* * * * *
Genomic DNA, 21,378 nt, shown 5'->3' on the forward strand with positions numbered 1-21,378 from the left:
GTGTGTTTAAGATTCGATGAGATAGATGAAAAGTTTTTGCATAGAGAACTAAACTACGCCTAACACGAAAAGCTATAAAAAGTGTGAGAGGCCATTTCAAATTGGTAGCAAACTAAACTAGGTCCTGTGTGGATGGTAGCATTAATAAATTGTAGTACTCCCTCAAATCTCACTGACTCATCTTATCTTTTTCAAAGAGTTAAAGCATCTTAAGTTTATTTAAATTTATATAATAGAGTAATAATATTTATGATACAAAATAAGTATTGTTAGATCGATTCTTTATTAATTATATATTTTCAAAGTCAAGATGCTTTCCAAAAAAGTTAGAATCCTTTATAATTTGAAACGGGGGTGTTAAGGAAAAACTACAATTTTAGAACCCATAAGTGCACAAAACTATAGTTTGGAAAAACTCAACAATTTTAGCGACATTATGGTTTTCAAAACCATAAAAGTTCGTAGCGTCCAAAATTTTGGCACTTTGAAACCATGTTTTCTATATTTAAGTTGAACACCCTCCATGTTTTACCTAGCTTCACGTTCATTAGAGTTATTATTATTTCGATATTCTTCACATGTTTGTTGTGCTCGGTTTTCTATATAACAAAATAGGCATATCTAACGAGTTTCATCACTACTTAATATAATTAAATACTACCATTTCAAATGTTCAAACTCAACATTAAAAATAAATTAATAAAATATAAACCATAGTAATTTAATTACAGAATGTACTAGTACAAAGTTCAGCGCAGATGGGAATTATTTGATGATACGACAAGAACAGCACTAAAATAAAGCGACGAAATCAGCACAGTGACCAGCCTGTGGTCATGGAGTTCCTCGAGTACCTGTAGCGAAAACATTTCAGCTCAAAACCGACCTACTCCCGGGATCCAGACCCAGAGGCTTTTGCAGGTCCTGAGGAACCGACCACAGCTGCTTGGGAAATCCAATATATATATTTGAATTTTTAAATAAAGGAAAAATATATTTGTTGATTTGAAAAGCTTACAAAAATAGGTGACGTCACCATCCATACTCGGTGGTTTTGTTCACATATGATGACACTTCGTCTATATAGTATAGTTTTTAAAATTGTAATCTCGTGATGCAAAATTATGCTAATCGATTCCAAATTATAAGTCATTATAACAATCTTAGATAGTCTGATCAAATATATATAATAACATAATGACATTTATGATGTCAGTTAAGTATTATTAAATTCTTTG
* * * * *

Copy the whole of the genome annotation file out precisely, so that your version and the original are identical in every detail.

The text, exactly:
Genomic DNA, 21,378 nt, shown 5'->3' on the forward strand with positions numbered 1-21,378 from the left:
GTGTGTTTAAGATTCGATGAGATAGATGAAAAGTTTTTGCATAGAGAACTAAACTACGCCTAACACGAAAAGCTATAAAAAGTGTGAGAGGCCATTTCAAATTGGTAGCAAACTAAACTAGGTCCTGTGTGGATGGTAGCATTAATAAATTGTAGTACTCCCTCAAATCTCACTGACTCATCTTATCTTTTTCAAAGAGTTAAAGCATCTTAAGTTTATTTAAATTTATATAATAGAGTAATAATATTTATGATACAAAATAAGTATTGTTAGATCGATTCTTTATTAATTATATATTTTCAAAGTCAAGATGCTTTCCAAAAAAGTTAGAATCCTTTATAATTTGAAACGGGGGTGTTAAGGAAAAACTACAATTTTAGAACCCATAAGTGCACAAAACTATAGTTTGGAAAAACTCAACAATTTTAGCGACATTATGGTTTTCAAAACCATAAAAGTTCGTAGCGTCCAAAATTTTGGCACTTTGAAACCATGTTTTCTATATTTAAGTTGAACACCCTCCATGTTTTACCTAGCTTCACGTTCATTAGAGTTATTATTATTTCGATATTCTTCACATGTTTGTTGTGCTCGGTTTTCTATATAACAAAATAGGCATATCTAACGAGTTTCATCACTACTTAATATAATTAAATACTACCATTTCAAATGTTCAAACTCAACATTAAAAATAAATTAATAAAATATAAACCATAGTAATTTAATTACAGAATGTACTAGTACAAAGTTCAGCGCAGATGGGAATTATTTGATGATACGACAAGAACAGCACTAAAATAAAGCGACGAAATCAGCACAGTGACCAGCCTGTGGTCATGGAGTTCCTCGAGTACCTGTAGCGAAAACATTTCAGCTCAAAACCGACCTACTCCCGGGATCCAGACCCAGAGGCTTTTGCAGGTCCTGAGGAACCGACCACAGCTGCTTGGGAAATCCAATATATATATTTGAATTTTTAAATAAAGGAAAAATATATTTGTTGATTTGAAAAGCTTACAAAAATAGGTGACGTCACCATCCATACTCGGTGGTTTTGTTCACATATGATGACACTTCGTCTATATAGTATAGTTTTTAAAATTGTAATCTCGTGATGCAAAATTATGCTAATCGATTCCAAATTATAAGTCATTATAACAATCTTAGATAGTCTGATCAAATATATATAATAACATAATGACATTTATGATGTCAGTTAAGTATTATTAAATTCTTTG